Gulf of Mexico key to US gas future

Wide variations in natural gas prices over the past few years have led to spec-ulation regarding future prices, supply, and demand.

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Richie Baud
US Minerals Management Service

Wide variations in natural gas prices over the past few years have led to spec-ulation regarding future prices, supply, and demand. Because the Gulf of Mexico outer continental shelf accounts for about 26% of domestic natural gas production and supplies about 22% of the total US demand, the future of GoM gas production is a key to maintaining the nation's energy stability.

Natural gas production in the GoM increased during the 1960s and 1970s before reaching a plateau in 1981. During the 1980s, production fluctuated with seasonal demands: high volume in the winter months and lower volume in the summer months. In 1996, gas production in shallow water – less than 1,000 ft – began a sharp decline. A significant increase in deepwater gas production during that period offset this decreasing production. Overall, the total GoM gas production has hovered near 5 tcf per year for over 20 years and is likely to remain fairly constant through 2007.

At the beginning of 2002, deepwater gas represented about 25% of the Gulf's total gas production, compared with 58% for oil. Although deepwater gas does not dominate GoM production as deepwater oil does, it represents a significant portion of the Gulf's total gas production and is an integral part of the nation's supply. Furthermore, deepwater gas wells have unique production characteristics.

While average shallow water production rates steadily declined over the past decade, average deepwater rates are near their highest levels. The average deepwater gas completion produces at roughly seven times the rate of the average shallow water completion. Although gas wells completed in the late 1990s, especially those in deepwater, produced at significantly higher initial rates, they also declined more quickly than those wells completed in the early 1990s. By the third year of production, average rates from wells completed in the early and late 1990s were nearly identical.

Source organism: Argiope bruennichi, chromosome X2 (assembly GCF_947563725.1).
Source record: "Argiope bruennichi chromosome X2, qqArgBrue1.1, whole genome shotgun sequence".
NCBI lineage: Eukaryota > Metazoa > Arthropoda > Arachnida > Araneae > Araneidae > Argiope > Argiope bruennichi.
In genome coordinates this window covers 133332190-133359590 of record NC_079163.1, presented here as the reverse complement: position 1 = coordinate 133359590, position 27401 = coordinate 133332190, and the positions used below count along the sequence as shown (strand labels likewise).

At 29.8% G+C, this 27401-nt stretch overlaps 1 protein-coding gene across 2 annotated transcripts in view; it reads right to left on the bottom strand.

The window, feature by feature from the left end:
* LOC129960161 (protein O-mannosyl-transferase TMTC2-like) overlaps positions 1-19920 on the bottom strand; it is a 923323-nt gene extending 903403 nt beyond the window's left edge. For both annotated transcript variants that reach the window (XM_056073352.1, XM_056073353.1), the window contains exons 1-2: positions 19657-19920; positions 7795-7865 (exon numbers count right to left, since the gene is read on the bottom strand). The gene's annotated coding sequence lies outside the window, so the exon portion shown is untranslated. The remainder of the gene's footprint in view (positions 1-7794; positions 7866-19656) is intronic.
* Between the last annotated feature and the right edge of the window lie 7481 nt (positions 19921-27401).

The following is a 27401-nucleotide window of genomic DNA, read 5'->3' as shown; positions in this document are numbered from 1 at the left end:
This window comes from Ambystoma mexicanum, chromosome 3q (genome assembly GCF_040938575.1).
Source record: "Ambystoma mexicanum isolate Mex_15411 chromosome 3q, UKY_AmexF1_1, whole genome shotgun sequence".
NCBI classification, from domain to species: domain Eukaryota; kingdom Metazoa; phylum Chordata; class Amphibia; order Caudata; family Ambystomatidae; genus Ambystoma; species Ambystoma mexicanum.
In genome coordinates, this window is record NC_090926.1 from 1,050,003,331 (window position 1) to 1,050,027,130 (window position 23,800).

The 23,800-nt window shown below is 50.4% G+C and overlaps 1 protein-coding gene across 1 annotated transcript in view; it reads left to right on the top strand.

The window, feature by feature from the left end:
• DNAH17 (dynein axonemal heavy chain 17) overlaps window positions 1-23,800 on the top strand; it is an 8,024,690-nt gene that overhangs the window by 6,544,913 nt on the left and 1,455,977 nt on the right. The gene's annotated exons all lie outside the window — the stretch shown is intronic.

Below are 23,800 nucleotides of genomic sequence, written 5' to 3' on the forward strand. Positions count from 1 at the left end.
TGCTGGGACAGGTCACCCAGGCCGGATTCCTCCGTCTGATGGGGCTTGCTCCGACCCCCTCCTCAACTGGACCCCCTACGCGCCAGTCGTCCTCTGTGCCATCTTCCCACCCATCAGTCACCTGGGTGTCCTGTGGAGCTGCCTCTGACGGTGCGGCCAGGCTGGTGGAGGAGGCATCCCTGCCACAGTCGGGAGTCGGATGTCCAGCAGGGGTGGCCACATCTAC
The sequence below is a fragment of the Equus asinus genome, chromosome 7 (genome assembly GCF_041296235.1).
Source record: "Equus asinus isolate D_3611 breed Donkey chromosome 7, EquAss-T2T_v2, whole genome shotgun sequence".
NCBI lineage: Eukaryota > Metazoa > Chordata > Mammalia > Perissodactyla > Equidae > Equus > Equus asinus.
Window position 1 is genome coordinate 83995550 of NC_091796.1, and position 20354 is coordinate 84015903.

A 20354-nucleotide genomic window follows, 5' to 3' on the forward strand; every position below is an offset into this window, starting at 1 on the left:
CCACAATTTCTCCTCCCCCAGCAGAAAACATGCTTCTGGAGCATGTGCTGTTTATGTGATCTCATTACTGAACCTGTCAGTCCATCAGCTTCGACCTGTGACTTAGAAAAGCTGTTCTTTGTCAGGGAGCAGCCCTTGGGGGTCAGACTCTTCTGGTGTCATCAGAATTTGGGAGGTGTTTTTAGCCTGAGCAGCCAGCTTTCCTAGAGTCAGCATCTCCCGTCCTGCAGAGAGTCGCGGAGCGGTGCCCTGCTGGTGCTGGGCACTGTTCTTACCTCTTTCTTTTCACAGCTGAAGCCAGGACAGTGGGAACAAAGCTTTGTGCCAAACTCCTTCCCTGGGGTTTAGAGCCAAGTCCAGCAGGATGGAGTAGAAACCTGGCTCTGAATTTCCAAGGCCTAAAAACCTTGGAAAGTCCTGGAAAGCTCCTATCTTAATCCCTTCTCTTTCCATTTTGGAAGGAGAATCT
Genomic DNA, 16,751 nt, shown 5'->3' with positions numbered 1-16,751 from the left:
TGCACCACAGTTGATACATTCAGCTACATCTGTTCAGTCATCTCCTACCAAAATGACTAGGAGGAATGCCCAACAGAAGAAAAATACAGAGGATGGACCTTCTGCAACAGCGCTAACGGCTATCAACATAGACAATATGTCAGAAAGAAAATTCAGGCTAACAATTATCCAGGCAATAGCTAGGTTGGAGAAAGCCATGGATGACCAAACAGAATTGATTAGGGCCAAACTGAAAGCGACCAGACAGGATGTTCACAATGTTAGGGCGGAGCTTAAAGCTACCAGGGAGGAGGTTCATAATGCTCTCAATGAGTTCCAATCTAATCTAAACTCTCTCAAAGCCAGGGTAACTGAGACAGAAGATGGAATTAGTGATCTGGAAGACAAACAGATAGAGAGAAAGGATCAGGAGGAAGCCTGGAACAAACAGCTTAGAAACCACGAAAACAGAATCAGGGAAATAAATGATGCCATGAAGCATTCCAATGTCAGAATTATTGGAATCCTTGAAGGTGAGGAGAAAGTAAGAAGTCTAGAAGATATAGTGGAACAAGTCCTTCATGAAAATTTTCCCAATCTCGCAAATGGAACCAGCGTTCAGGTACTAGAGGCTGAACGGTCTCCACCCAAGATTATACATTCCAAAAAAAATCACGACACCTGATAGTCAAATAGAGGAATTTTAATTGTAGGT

Taking advantage of the high deepwater production rates, major oil and gas operators Shell, BP, ExxonMobil, and ChevronTexaco shifted focus in the late 1990s. The major companies maintained steady gas production levels by allowing shallow water production to decline but offsetting this with deepwater gains. Much of this shallow water decline may be attributed to major companies farming out their shallow water production to non-major companies. The non-major companies also maintained steady gas production levels, but they operated wells predominantly in shallow water.

In addition to focusing on different water depths, major and non-major companies followed opposite trends regarding operational activity. The number of producing gas well completions operated by major companies decreased steadily throughout the 1990s, whereas the number operated by non-major companies increased steadily during that period. In summary, the major companies operated fewer wells, in deeper water, with higher individual production rates. The non-major companies, however, operated more wells, predominantly in shallow water, with lower individual production rates.

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Gulf operators have maintained a steady flow of gas production in recent years while gas prices have fluctuated significantly. The correlation between gas prices and the total number of producing gas well completions is poor, with the exception of a moderate change in activity associated with the January 2001 price spike. It should be noted that the large drop seen in the price versus completions chart is probably attributable to the declining number of completions operated by major companies combined with the effects of several large GoM hurricanes in the fall of 1998.